worn out side wall of the cam groove. What junk that thing was.
You would not believe the disassembly required to do that repair
either! Wow, what a mess, taking off all kinds of mechanical stuff
to get to the cam. Glad now i finally junked that thing when i got
the RCA unit. BTW, the RCA (or should i say 'Daewoo') unit has
the mode cam stuff right on top of the chassis. It's just the belt
that's underneath.
LEDs vs Bulbs, LEDs are winning.

User avatar
Bob Scott
Posts: 1192
Joined: Wed Nov 20, 2002 1:01 am
Location: Vancouver, BC
Contact:

Post by Bob Scott » Sun Aug 31, 2008 11:56 am

Janitor Tzap wrote:
MrAl wrote: I used rubbing alcohol but i guess i'll have to try to find some
iso alcohol next.
I normally buy it at the local pharmacy, or at Walmart. :)
Ya, the rubbing alcohol has lanolin in it, and leaves a greasy film. 99.99% Isopropyl is recommended. At my TV station, the operators ran out of VTR head cleaner for the Ampex 2" quad head machines. The maintenance supervisor bought rubbing alcohol as an emergency measure. It's a good thing I caught them before they used it! It would have gummed up those expensive(!) heads.

I've used methyl alcohol successfully. Has anyone else? Come to think of it, in a pinch I've used scotch or rye whisky for cleaning the heads of a friend's 8-track.

I worked for Sony back in the days of 1/2" reel-to-reel tape machines. I learned quickly that cleaning belts and scraping rubber idlers parts like I did in my amateur days, doesn't last as long as doing it the right way, by installing new unstretched and unaged belts or rubber idler wheels.

Cleaning and roughing up a belt pulley sounds like a good idea, but I'd use very fine 600 grit sandpaper, not by scraping it with a knife.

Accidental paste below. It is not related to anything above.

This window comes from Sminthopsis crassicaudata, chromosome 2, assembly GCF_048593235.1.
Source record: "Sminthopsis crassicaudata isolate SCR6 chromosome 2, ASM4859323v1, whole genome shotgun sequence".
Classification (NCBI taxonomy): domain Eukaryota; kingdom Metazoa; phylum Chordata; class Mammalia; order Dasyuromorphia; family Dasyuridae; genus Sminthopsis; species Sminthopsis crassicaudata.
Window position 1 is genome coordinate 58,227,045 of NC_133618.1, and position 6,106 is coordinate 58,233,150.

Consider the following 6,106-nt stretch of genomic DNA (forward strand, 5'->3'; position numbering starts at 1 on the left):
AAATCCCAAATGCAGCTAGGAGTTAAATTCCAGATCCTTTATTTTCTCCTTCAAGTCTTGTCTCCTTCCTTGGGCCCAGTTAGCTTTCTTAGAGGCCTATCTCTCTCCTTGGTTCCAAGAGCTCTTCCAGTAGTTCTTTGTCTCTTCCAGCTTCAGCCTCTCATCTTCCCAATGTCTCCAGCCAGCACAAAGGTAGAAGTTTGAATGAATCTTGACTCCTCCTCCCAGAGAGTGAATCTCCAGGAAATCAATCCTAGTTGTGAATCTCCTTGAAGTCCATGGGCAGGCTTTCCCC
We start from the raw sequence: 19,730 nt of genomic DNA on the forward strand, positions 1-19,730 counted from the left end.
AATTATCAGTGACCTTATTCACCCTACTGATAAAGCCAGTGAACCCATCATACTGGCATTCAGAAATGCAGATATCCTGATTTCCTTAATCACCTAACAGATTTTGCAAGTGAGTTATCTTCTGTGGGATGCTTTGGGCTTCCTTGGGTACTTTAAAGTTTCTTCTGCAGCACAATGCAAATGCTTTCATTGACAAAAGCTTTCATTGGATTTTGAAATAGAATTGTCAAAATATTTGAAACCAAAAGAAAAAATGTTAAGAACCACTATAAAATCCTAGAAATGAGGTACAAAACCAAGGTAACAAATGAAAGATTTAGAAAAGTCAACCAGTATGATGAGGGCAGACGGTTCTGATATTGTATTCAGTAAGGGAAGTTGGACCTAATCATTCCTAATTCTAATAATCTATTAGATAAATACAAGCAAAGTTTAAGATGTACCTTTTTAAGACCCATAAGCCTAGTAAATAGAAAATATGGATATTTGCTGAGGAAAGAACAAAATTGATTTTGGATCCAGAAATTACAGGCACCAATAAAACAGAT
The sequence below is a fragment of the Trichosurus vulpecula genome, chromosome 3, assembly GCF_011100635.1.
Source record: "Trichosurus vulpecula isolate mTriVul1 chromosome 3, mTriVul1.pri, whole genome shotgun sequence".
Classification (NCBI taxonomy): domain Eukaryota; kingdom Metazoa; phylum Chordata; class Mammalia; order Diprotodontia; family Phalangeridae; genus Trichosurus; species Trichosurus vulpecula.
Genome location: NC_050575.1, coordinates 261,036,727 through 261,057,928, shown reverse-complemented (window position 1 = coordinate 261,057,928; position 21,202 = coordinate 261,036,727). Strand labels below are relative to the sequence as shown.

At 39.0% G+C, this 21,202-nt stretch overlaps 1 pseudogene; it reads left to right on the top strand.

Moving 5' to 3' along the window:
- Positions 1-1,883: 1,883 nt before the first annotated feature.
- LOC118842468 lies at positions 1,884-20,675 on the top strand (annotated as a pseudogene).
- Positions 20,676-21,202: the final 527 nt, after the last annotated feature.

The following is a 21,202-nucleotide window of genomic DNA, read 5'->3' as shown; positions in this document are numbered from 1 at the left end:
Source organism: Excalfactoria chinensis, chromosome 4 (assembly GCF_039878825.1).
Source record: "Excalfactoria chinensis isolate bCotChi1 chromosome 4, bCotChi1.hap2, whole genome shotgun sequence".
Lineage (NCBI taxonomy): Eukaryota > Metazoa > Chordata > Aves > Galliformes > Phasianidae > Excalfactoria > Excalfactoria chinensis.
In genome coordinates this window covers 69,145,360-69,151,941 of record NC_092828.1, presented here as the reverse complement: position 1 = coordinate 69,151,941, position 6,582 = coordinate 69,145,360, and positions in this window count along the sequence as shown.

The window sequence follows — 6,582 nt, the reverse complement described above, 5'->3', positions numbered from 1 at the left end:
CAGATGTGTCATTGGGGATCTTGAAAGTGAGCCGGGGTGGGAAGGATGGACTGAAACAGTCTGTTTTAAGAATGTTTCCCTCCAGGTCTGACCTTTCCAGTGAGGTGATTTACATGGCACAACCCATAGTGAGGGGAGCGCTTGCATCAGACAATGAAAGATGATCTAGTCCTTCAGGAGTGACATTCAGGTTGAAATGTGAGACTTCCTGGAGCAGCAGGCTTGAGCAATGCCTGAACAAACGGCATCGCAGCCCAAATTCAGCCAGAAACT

I date myself when I mention that to fix shiny 8-track capstans shafts, after masking the bearing surfaces with electrical tape, I used to soak the shafts in ferric chloride etchant for an hour to get rid of the shine and restore the grip. This worked but was only a temporary and inadequate solution. It lasted even less time than cleaning an old stretched-out belt. I thnk that those capstans were case hardened at the factory. Etching them ruined the hardening and made them wear much faster. The only real solution was capstan shaft replacement.

User avatar
Bob Scott
Posts: 1192
Joined: Wed Nov 20, 2002 1:01 am
Location: Vancouver, BC
Contact:

Post by Bob Scott » Sun Aug 31, 2008 11:59 am

MrAl wrote:Now that you got me thinking about it again,
on one unit i installed a tug wire and related spring to keep
more tension on the capstan...got several years more out of it.
That was a big job however, had to install a tiny 1/8 inch diameter
pulley that i made from the end of an old guitar string (the
things at the end are made of brass i think and they make nice
tiny pulleys). Funny, the holder for the tiny pulley was made from
an old Leggos plastic block, using the inside for the pulley and
putting a steel shaft through one side and out the other. Made
a nice and small block and tackle.
I'm stunned! That is absolute genius!

I guess this was before the time that you could just get another another VCR for Walmart for 50 bucks.

User avatar
MrAl
Posts: 3862
Joined: Fri Jan 11, 2002 1:01 am
Location: NewJersey
Contact:

Post by MrAl » Mon Sep 01, 2008 7:15 am

Bob Scott wrote:
MrAl wrote:Now that you got me thinking about it again,
on one unit i installed a tug wire and related spring to keep
more tension on the capstan...got several years more out of it.
That was a big job however, had to install a tiny 1/8 inch diameter
pulley that i made from the end of an old guitar string (the